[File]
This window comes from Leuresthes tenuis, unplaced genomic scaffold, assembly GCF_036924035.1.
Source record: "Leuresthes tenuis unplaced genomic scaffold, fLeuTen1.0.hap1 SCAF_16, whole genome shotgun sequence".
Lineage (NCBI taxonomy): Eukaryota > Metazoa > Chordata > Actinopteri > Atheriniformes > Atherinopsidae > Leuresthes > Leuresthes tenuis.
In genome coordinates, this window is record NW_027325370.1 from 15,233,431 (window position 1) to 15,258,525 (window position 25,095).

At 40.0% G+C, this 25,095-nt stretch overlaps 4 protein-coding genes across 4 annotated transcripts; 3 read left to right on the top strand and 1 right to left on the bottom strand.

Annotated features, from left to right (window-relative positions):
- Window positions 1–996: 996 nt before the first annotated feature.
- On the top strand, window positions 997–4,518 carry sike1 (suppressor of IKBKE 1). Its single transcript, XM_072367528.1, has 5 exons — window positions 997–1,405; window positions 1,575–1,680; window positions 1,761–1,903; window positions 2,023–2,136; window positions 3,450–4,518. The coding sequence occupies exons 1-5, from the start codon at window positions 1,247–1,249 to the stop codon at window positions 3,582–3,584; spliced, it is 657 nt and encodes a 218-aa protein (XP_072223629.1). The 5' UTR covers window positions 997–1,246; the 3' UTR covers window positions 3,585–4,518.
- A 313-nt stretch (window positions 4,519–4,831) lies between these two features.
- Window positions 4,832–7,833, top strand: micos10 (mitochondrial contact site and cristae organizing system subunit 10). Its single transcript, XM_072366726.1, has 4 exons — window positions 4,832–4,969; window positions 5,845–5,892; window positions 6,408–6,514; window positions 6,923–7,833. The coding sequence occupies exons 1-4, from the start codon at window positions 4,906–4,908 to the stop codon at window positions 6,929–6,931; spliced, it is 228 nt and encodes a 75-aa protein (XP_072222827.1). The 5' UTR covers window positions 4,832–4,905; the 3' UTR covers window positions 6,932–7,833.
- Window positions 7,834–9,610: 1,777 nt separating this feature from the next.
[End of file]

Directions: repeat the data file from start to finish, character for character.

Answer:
This window comes from Leuresthes tenuis, unplaced genomic scaffold, assembly GCF_036924035.1.
Source record: "Leuresthes tenuis unplaced genomic scaffold, fLeuTen1.0.hap1 SCAF_16, whole genome shotgun sequence".
Lineage (NCBI taxonomy): Eukaryota > Metazoa > Chordata > Actinopteri > Atheriniformes > Atherinopsidae > Leuresthes > Leuresthes tenuis.
In genome coordinates, this window is record NW_027325370.1 from 15,233,431 (window position 1) to 15,258,525 (window position 25,095).

At 40.0% G+C, this 25,095-nt stretch overlaps 4 protein-coding genes across 4 annotated transcripts; 3 read left to right on the top strand and 1 right to left on the bottom strand.

Annotated features, from left to right (window-relative positions):
- Window positions 1–996: 996 nt before the first annotated feature.
- On the top strand, window positions 997–4,518 carry sike1 (suppressor of IKBKE 1). Its single transcript, XM_072367528.1, has 5 exons — window positions 997–1,405; window positions 1,575–1,680; window positions 1,761–1,903; window positions 2,023–2,136; window positions 3,450–4,518. The coding sequence occupies exons 1-5, from the start codon at window positions 1,247–1,249 to the stop codon at window positions 3,582–3,584; spliced, it is 657 nt and encodes a 218-aa protein (XP_072223629.1). The 5' UTR covers window positions 997–1,246; the 3' UTR covers window positions 3,585–4,518.
- A 313-nt stretch (window positions 4,519–4,831) lies between these two features.
- Window positions 4,832–7,833, top strand: micos10 (mitochondrial contact site and cristae organizing system subunit 10). Its single transcript, XM_072366726.1, has 4 exons — window positions 4,832–4,969; window positions 5,845–5,892; window positions 6,408–6,514; window positions 6,923–7,833. The coding sequence occupies exons 1-4, from the start codon at window positions 4,906–4,908 to the stop codon at window positions 6,929–6,931; spliced, it is 228 nt and encodes a 75-aa protein (XP_072222827.1). The 5' UTR covers window positions 4,832–4,905; the 3' UTR covers window positions 6,932–7,833.
- Window positions 7,834–9,610: 1,777 nt separating this feature from the next.